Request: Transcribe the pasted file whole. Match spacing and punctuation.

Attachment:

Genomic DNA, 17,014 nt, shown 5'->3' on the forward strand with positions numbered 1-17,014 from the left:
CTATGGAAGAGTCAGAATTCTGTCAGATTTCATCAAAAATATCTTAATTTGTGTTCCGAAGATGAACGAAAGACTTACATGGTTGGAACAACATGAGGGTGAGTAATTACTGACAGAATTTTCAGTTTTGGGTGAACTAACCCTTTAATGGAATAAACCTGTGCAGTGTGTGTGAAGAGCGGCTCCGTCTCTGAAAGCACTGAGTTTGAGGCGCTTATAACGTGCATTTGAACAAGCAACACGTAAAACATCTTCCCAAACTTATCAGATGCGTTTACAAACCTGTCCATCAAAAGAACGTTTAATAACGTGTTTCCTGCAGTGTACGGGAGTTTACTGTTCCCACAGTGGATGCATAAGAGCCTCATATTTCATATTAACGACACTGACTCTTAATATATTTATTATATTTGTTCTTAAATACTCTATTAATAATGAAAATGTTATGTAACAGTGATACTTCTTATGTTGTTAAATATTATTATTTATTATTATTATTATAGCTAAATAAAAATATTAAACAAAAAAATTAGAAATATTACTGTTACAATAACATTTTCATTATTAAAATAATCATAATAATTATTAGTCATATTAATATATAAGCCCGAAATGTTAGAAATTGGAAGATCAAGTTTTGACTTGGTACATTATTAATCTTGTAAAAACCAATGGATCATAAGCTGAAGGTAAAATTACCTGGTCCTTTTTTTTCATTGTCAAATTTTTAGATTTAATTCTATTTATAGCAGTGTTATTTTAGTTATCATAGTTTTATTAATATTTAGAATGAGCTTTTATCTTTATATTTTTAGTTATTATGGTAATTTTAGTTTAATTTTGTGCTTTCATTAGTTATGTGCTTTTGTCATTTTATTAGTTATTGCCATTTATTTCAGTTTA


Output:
Genomic DNA, 17,014 nt, shown 5'->3' on the forward strand with positions numbered 1-17,014 from the left:
CTATGGAAGAGTCAGAATTCTGTCAGATTTCATCAAAAATATCTTAATTTGTGTTCCGAAGATGAACGAAAGACTTACATGGTTGGAACAACATGAGGGTGAGTAATTACTGACAGAATTTTCAGTTTTGGGTGAACTAACCCTTTAATGGAATAAACCTGTGCAGTGTGTGTGAAGAGCGGCTCCGTCTCTGAAAGCACTGAGTTTGAGGCGCTTATAACGTGCATTTGAACAAGCAACACGTAAAACATCTTCCCAAACTTATCAGATGCGTTTACAAACCTGTCCATCAAAAGAACGTTTAATAACGTGTTTCCTGCAGTGTACGGGAGTTTACTGTTCCCACAGTGGATGCATAAGAGCCTCATATTTCATATTAACGACACTGACTCTTAATATATTTATTATATTTGTTCTTAAATACTCTATTAATAATGAAAATGTTATGTAACAGTGATACTTCTTATGTTGTTAAATATTATTATTTATTATTATTATTATAGCTAAATAAAAATATTAAACAAAAAAATTAGAAATATTACTGTTACAATAACATTTTCATTATTAAAATAATCATAATAATTATTAGTCATATTAATATATAAGCCCGAAATGTTAGAAATTGGAAGATCAAGTTTTGACTTGGTACATTATTAATCTTGTAAAAACCAATGGATCATAAGCTGAAGGTAAAATTACCTGGTCCTTTTTTTTCATTGTCAAATTTTTAGATTTAATTCTATTTATAGCAGTGTTATTTTAGTTATCATAGTTTTATTAATATTTAGAATGAGCTTTTATCTTTATATTTTTAGTTATTATGGTAATTTTAGTTTAATTTTGTGCTTTCATTAGTTATGTGCTTTTGTCATTTTATTAGTTATTGCCATTTATTTCAGTTTA